The national conversation surrounding Advanced Placement (AP) classes and their role in preparing high school students for the future took an interesting turn recently when eight prominent Washington, D.C., independent schools jointly announced that they will soon terminate their AP programs.
In a letter published in The Washington Post and reported in Inside Higher Ed, the heads of Georgetown Day, Holton-Arms, Landon, Maret, National Cathedral, Potomac, St. Albans and Sidwell Friends Schools cited, among other reasons:
“… the diminished utility of AP courses and the desirability of developing our own advanced courses that more effectively address our students’ needs and interests. Collectively, we believe a curriculum oriented toward collaborative, experiential, and interdisciplinary learning will not only better prepare our students for college and their professional futures, but also result in more engaging programs for both students and faculty. We expect this approach will appeal to students’ innate curiosity, increase their motivation, and fuel their love of learning.”
The recognition by these schools — and the numerous others, such as Phillips Andover Academy in Massachusetts and Choate Rosemary Hall in Connecticut, which have made similar decisions in recent years — of the limitations that AP courses impose on the pursuit of educational excellence is a welcome development, and one we hope more of our colleagues will choose to emulate.
One could argue that the AP curriculum served a justifiable purpose in a time when the simple possession of a certain body of factual knowledge assured sufficient academic preparation and an economically secure future. But the twin forces of globalization and mechanization, along with the astonishing advances in information technology — which have, quite literally, put the sum of all human knowledge in the palm of one’s hand — have permanently changed the landscape, and education must change along with it. The AP curriculum, with its focus on rote learning and decontextualized facts, simply cannot prepare our children for the world they will inherit, one where collaboration, creativity and critical thinking are at a premium, and where the ability to ask good questions is every bit as crucial as the ability to answer them.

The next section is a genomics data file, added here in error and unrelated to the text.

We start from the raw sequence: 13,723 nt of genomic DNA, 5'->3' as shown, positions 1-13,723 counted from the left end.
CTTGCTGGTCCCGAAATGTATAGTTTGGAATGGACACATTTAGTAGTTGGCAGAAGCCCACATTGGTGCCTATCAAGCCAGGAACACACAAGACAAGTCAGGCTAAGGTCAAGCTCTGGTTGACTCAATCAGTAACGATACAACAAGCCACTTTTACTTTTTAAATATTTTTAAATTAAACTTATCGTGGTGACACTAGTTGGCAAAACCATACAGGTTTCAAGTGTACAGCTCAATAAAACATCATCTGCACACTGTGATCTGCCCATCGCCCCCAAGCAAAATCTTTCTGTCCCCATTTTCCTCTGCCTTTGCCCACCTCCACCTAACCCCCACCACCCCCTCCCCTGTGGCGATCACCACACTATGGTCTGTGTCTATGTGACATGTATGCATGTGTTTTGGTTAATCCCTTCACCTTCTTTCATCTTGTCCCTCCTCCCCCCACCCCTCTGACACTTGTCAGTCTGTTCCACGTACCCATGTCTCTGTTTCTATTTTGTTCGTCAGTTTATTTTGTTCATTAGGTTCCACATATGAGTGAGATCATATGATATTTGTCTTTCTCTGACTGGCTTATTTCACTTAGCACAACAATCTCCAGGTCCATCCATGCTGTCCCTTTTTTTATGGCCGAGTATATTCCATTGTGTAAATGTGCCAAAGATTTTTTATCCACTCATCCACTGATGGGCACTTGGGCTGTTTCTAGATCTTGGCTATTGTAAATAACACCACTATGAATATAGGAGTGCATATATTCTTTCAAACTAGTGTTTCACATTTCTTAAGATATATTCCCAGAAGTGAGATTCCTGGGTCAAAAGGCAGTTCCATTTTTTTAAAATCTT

I have the good fortune of serving in a school that has never in its 234-year history in Baltimore offered AP classes, and I can therefore attest to the inspiring curriculum that talented teachers can develop when given the time and space to collaborate and the freedom to exercise their professional judgment as to how students can best progress and demonstrate their mastery of complex topics and material. I have also seen countless examples of the powerful and enduring learning that happens when students have opportunities to design educational pathways that are informed by their interests and passions — opportunities, I would argue, that are simply not available to schools locked within the rigid AP structure.
The strictures of the AP curriculum also compromise the ability of teachers and students to apply the skills, knowledge and habits of mind that they have developed to “real-world” problems and situations and to work alongside expert practitioners in the fields they are studying. As educational research has proven, such hands-on experiences are invaluable in enhancing student engagement and motivation, providing a relevance and authenticity that powerfully fuel the learning process.
And, while we firmly believe that education is about far more than where one goes to college, the fact that our students are routinely accepted at the nation’s most selective universities demonstrates that having AP classes on a transcript is not the one true path to college admission that parents so often perceive it to be. In fact, many of our students take the AP subject tests and achieve scores that attest to their mastery of the subject matter and even qualify them for college credits, all without having had to sacrifice the kind of “collaborative, experiential, and interdisciplinary learning” that our colleagues in Washington stated as the rationale for discontinuing their AP programs.
As the great Irish poet William Butler Yeats wrote, “Education is not the filling of a pail, but rather the lighting of a fire.” AP courses have, for far too long, been allowed to douse these flames through their uninspiring “teach to the test” mandate. I propose that we allow the AP to move on into a well-deserved retirement.